Joey Potts’s Crazy Creatures: Cracked-out visions at 32nd&Urban

“In my exhibit ‘Quest for the Cyclops Pyramid,’ I depict fantastical, otherworldly characters in their quest for this intangible force known only as the ‘Cyclops Pyramid,’” says the artist statement for 32nd&Urban’s new exhibition. This is, in fact, a true statement, for what else would conical, one-eyed, and sometimes feathered monstrosities be searching for as they traverse jungles, rivers and brightly-colored otherworldly planes? Also true: “It has been said that finding what one seeks is not as important as the quest itself.” This has, in fact, been said.

Joey Potts, the artist who conceived of this quest, graduated from the Maryland Institute College of Art with a BFA in illustration and is currently a director of the Formula Werks art collective (check out their anti-NYC/LA, Chicago-pride T-shirts if you are, you know, into that sort of thing). He is also a founding member of the Cartel, a group of twelve artists also based in Chicago.

His exhibit, showing at the Bridgeport gallery until November 29, is quite exciting to see. Looking at the array of his larger pieces, you feel as though you are peering through little windows at a world that, in all of its absurdity, stares blankly back at you with no attempt at self-explanation. The smaller pieces, however, also in acrylic but done on squares of pine seem more along the line of Pokémon cards (and I mean that in the best way possible) which you might expect to turn over to find a creature description.

So I stood in front of these paintings and thought. And I thought. Trying to make sense of these strange things in front of me, I found my eyes wandering to the black ceiling of the gallery and then to the stark white walls and then to my friend sitting on the bench, patiently waiting for me to gather information.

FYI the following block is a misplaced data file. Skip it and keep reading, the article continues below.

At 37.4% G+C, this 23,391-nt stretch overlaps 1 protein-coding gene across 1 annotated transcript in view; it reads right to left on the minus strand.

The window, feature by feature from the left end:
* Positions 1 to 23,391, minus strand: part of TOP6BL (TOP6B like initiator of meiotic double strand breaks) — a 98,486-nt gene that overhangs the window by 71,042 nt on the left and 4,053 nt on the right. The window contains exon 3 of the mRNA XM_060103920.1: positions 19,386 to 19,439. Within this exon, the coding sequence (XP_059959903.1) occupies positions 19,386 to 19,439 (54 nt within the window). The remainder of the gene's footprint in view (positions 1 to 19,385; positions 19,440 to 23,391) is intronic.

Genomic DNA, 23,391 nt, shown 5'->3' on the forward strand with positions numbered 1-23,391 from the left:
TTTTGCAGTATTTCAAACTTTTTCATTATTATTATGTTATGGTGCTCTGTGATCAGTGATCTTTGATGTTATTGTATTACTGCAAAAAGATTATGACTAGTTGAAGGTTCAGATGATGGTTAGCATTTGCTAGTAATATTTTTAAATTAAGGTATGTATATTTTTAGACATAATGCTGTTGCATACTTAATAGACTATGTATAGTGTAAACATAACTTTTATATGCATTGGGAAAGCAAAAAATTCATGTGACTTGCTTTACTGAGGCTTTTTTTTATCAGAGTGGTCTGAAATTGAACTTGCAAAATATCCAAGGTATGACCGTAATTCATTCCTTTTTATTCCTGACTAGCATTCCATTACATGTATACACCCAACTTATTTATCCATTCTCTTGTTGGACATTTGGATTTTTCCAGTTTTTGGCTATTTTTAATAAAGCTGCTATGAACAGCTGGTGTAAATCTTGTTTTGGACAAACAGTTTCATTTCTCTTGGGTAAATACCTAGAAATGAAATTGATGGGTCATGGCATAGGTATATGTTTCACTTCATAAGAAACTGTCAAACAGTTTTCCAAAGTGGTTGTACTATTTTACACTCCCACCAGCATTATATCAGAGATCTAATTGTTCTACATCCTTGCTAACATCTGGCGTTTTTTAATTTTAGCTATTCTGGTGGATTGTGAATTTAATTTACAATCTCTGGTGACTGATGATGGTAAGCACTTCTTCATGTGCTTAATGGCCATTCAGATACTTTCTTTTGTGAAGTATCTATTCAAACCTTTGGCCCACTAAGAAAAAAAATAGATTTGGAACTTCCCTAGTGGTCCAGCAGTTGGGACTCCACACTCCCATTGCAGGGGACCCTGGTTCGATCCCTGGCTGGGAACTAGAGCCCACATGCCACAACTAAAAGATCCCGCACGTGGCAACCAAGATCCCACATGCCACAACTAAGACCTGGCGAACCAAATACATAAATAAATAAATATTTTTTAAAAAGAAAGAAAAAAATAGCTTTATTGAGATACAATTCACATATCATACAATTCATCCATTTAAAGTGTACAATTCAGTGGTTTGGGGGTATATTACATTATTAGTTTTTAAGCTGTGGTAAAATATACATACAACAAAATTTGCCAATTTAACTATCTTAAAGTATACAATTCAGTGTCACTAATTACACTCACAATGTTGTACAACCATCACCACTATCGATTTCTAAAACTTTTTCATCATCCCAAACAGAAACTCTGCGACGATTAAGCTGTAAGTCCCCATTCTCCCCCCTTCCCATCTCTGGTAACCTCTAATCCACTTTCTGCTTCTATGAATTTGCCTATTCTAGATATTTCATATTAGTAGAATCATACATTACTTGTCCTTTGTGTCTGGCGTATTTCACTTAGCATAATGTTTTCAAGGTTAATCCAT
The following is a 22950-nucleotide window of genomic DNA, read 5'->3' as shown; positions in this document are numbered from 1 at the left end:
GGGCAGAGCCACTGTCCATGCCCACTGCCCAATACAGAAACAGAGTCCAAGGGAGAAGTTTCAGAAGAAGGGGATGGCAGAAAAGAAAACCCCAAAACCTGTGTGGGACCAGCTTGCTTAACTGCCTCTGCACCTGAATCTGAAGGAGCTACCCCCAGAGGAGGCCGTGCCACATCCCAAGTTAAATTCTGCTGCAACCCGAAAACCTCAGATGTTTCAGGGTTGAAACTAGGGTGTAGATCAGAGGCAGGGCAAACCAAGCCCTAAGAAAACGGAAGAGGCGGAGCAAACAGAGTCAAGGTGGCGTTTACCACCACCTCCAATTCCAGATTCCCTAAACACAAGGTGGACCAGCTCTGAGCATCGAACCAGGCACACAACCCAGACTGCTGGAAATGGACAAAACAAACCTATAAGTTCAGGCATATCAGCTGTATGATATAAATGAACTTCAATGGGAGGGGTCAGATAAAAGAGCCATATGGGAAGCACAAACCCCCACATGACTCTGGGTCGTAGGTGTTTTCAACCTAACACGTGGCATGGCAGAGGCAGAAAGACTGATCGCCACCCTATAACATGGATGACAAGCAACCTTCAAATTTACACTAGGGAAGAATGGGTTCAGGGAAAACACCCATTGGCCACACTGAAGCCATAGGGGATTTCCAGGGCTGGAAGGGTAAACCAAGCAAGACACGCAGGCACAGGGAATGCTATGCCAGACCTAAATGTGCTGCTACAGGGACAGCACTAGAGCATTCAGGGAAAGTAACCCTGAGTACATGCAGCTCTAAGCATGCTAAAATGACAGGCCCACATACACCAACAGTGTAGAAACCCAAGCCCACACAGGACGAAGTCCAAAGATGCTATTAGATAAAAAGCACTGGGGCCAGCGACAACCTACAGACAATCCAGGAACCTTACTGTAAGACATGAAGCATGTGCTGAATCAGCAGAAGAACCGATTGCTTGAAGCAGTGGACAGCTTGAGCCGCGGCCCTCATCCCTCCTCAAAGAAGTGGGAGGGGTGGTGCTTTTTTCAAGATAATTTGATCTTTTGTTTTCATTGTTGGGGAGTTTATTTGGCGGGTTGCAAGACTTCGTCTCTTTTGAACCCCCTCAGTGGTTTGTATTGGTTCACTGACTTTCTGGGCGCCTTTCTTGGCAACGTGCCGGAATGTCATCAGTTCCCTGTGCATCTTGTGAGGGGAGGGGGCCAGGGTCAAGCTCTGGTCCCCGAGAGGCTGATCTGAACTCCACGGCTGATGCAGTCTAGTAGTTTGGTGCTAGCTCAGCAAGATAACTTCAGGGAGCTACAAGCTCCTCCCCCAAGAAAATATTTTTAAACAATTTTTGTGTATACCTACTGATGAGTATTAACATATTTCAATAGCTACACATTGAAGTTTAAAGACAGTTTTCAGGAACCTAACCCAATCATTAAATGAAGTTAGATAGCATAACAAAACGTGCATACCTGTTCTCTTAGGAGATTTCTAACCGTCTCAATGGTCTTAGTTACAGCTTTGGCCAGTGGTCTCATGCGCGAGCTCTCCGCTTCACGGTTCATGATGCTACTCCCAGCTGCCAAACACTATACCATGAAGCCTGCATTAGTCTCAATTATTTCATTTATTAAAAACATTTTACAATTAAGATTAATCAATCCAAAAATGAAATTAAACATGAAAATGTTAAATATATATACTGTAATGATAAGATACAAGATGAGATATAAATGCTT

First painting (“A Sudden Change of Events”): four leathery-skinned absurdities float down a river on what seem to be inflatable rafts. Leafless trees with ribbed, worm-like barks line the shore. The creatures stare uninterested as they float along. Are these beings that “share our dreams, our desires, our nightmares and downfalls, and our motivations to live”? Maybe.

Next painting (“Unanimous Exodus”): a pregnant, blue-striped Cyclops monster, her face caressed by feathery hair, straddles a bleak world, her bejeweled knuckles wrapped around a stark pyramid that rises from the ground. The eye on this pyramid seems to be producing the landscape behind the blue giant. An owl with a golden crown flies above her bulging stomach. Orange-red feather-balls lay at her feet, squinting. Is this painting a metaphor for that “intangible driving force that motivates one to live?” Maybe.

Next painting (“Converge”): what looks like some sort of strange Aztec design towering above green grass with a glowing red sun behind it. The eye at the top shines a beam of light off the top of the panel. The angular geometric pattern inside the pyramid folds out from the three eyes embedded in the colorful mess of points and lines.

It sounds fantastic, and it was, but I could not stop thinking about Potts’s artist statement. What amounts to the one-eyed pyramid from the one dollar bill having a fantastic trip through a fantastic land just does not live up to his artist statement. So you really should look at them, either on his MySpace or at 32nd&Urban (gorgeous building and great staff, by the way). It’s just that, Potts’ art is pretty cool to look at, but so was, oh, I don’t know, Hellboy.
32nd&Urban Gallery, 3201 S. Halsted St. Through November 29. Friday, 6-9pm; Saturday, noon-5pm; or by appointment. (312)846-6569